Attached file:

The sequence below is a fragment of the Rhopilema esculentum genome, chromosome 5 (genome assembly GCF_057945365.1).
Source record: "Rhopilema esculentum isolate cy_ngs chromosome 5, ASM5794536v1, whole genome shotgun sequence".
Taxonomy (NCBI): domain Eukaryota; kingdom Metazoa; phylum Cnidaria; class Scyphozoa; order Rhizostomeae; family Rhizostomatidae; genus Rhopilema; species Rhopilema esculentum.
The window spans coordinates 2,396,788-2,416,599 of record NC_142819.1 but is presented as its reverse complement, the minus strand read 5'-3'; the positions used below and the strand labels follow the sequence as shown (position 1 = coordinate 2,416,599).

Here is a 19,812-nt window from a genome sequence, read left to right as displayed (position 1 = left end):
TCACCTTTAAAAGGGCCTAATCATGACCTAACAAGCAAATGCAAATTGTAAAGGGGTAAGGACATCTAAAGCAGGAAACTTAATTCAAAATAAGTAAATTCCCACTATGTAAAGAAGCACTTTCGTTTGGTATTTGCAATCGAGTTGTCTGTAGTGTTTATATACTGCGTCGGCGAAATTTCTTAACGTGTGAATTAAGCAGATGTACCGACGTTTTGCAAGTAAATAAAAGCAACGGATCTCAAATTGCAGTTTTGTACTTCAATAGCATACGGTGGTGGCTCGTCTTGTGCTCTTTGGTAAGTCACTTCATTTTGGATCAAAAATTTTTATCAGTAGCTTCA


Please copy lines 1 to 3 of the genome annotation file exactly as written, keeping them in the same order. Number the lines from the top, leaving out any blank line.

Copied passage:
The sequence below is a fragment of the Rhopilema esculentum genome, chromosome 5 (genome assembly GCF_057945365.1).
Source record: "Rhopilema esculentum isolate cy_ngs chromosome 5, ASM5794536v1, whole genome shotgun sequence".
Taxonomy (NCBI): domain Eukaryota; kingdom Metazoa; phylum Cnidaria; class Scyphozoa; order Rhizostomeae; family Rhizostomatidae; genus Rhopilema; species Rhopilema esculentum.